So how do we go about doing this?  Over the next few pages, she goes through the stages of learning for this age group (ages 6-9).  Her suggestions here are gentler than her geography program for older children, discussed in Volume 6, but they lay the foundation for that kind of learning, which comes easily to a child already excited about the topic.

First, geography for the young child starts with experiences out-of-doors: "A pool fed by a mere cutting in the fields will explain the nature of a lake, will carry the child to the lovely lakes of the Alps, to Livingston's great African lake" (273-4).  I'm sure this comes as no surprise--all the sciences find their start in the child's relationship with the natural world.  Now obviously, not all geographical phenomena are going to be available to us locally!  But the child just needs enough varied time outdoors to have a basis for further knowledge.  To provide a child with the definition of a river without his having ever seen water flowing in a local creek is a wasted educational moment.  But even that simple relationship with a local creek prepares him to understand the Amazon and the Nile.  The idea is there; the relationship has been formed; the mind has something to build upon.  We let him experience the beauty of a nearby mountainside so that when we give him the idea of the grandeur of the Pyrenees, his imagination is ready to supply the rest.  He can grasp the truth of such things; he can see them in his mind's eye.  And perhaps most importantly, his interest in them is piqued and he desires to know more.

But as educative as simply spending time outdoors is for the child, Miss Mason discusses how to use this time quite casually to prepare a child for the geography studies---and for this, we should revisit her earlier section from this volume on "Out-of-Doors Geography."  These opportunities arise naturally because as the child observes, he wants to know why things are as they are.  (And mother knows this to be true!)  Answers for these questions start with simple activities with the mother outdoors, described wonderfully in that chapter.  Through such activities, the child begins to understand the position of the sun, weather, distance, direction, boundaries, and maps.  More thorough study of such topics will come later, but they have their beginning here.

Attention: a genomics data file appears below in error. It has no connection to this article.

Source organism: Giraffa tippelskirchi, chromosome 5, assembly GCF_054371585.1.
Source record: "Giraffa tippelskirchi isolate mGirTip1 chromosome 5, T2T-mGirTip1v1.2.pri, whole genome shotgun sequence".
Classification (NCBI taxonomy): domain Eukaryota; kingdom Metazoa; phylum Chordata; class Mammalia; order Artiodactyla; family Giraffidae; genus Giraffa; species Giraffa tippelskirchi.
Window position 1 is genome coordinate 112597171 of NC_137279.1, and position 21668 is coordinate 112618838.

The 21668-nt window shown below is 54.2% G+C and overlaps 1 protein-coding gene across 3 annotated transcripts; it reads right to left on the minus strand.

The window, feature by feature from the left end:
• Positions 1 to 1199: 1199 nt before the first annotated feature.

So the child is ready and interested, and his mind is prepared--how do we build upon these experiences?  The next element of geography lessons is pictorial geography, which she describes simply as "pleasant talk about places."  Sounds doable, no?  It basically consists of furnishing the child's mind with beautiful images and feeding his imagination through stories of places with which the mother/teacher is familiar:
"Especially, let these talks cover all the home scenery and interests you are acquainted with, so that, by-and-by, when he looks at the map of England, he finds a score of familiar names which suggest landscapes to him––places where 'mother has been,'––the woody, flowery islets of the Thames; the smooth Sussex downs, delightful to run and roll upon, with soft carpet of turf and nodding harebells; the York or Devon moors, with bilberries and heather:––and always give him a rough sketch-map of the route you took in a given journey." (274)
For example, mother tells the child about a road trip we took through the middle half of America, roughly sketching a map of the area as she goes; the child sees in his mind not a list of the state capitals from east to west, but mental vistas of the cities themselves.  Besides being engaging and educative for the student, this sounds like excellent narration work for the mother ;)